My neighbors probably think I’m spying on them. And with good reason. I kind of am. You see, I’ve been staring into their yards when I’m out for a run in the neighborhood. “Why?,” you might ask. And, why am I admitting this? To answer the first question, because I’m looking for signs of emerald ash borer. And, to answer the second question, because I want you to do it, too.
If you have ash trees in your yard, like I do, you might be concerned about finding them infested with emerald ash borer. I’m concerned, especially because about a year ago a couple trees on a main road not far from my home were diagnosed with this nasty invasive pest.
The nearby ash trees that are infested are very easy to spot. They have bark that looks blond, or lighter in color than usual ash bark. This “blonding”—what we call it in the forest health community—is a result of woodpeckers chipping away at the bark to find emerald ash borer larvae that live protected under the bark until they emerge as adult beetles.
Right now, in the spring before the leaves emerge on the trees, is a very good time to look for signs of emerald ash borer as you’re walking, running or cycling through your neighborhood. How do you do it?
- First, make sure you’re looking at an ash tree! Ash trees have pretty distinctive bark, what I’ve heard referred to as “cantaloupe-like” on mature trees. Another thing to look for is opposite branching. Do the twigs on a branch sit side-by-side, like your arms? Ash trees are one of the few trees with opposite branching.
- Then, look for blonding on the trunk. It will just appear as a light scarring of the bark. Deep holes into the tree are not indicative of emerald ash borer. Check out this resource for more tips.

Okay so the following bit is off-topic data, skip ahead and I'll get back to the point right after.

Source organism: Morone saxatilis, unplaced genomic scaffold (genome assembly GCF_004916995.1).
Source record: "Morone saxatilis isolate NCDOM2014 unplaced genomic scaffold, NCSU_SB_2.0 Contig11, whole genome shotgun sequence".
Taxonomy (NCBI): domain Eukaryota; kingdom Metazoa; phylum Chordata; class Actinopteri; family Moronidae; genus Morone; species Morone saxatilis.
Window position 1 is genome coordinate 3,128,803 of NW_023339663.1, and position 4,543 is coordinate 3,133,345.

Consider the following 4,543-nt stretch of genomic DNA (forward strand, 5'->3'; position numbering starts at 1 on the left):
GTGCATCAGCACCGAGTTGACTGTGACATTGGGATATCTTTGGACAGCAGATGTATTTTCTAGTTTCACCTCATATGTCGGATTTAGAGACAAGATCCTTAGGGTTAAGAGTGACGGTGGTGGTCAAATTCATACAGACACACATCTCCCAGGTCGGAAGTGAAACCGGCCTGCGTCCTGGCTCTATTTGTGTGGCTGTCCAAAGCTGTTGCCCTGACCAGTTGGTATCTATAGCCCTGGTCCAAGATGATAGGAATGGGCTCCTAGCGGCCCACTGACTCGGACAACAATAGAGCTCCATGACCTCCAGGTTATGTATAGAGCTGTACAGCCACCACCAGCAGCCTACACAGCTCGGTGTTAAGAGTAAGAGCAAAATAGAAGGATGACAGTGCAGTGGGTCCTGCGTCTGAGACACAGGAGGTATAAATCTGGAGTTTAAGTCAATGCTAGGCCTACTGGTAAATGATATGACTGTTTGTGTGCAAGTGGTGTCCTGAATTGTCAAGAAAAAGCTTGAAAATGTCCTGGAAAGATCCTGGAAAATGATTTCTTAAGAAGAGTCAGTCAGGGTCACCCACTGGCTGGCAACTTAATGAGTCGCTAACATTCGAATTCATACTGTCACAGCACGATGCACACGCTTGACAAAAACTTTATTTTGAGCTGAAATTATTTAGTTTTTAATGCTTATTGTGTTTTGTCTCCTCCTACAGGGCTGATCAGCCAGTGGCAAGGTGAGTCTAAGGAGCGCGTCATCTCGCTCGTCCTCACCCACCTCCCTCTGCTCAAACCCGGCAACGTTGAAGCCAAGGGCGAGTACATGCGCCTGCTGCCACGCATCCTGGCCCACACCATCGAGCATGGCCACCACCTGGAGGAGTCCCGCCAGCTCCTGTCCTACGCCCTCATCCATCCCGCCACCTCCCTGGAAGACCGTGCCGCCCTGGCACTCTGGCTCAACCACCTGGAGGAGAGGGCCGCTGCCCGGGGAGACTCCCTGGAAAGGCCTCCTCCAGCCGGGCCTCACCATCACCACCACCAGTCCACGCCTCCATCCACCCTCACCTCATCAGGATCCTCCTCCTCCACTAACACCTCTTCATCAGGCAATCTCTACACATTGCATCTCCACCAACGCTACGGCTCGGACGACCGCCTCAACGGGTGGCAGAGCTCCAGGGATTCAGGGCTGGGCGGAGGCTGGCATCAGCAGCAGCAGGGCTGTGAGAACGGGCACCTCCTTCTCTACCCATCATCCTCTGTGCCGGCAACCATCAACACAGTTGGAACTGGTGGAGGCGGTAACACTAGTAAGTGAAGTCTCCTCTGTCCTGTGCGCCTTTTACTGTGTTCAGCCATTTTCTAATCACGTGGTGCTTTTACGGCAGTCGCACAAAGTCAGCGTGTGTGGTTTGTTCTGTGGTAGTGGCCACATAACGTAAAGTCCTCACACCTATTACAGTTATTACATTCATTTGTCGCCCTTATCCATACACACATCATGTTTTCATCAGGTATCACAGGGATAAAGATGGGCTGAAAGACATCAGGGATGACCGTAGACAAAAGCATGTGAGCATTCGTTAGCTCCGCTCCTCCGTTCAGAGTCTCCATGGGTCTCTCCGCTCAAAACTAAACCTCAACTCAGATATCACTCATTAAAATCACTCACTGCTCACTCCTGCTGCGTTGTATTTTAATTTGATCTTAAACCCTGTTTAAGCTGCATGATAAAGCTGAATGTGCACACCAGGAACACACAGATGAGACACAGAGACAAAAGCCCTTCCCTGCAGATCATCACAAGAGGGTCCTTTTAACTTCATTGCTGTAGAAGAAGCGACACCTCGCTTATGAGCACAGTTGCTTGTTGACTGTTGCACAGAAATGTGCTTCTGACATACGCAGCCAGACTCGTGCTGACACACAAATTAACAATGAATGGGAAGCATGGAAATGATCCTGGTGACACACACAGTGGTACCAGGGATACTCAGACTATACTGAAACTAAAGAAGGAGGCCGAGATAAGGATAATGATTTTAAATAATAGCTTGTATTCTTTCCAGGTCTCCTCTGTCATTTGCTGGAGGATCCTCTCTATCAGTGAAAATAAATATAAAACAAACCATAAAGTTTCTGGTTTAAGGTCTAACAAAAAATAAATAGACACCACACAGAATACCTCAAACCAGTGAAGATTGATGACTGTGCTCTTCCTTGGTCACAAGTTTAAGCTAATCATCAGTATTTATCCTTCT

- If leaves are starting to emerge, look to the top of the tree. Does the growth look sparse at the very top? Ash trees infested with emerald ash borer tend to die from the top down.
- If any of the bark has peeled away, look for S-shaped tracks in the tree, known as galleries. Larvae form these galleries as they develop.
- If you find anything suspicious, take a few pictures and upload them at https://nhbugs.org/invasive-insect-reporting-form.
Also, a word of caution. It is rare that landowners actually see an emerald ash borer adult. You especially will not see them in April or May. If you’re seeing bright green beetles running around on the ground in early May, it’s likely a six-spotted tiger beetle. They are very common—and very fast—ground-dwelling beetles. The adult emerald ash borers don’t emerge until June, and they tend to stay in the trees!
If your neighbors ask what you’re doing, TELL THEM! We need as many eyes on the trees as we can get. Happy spying, I mean, observing!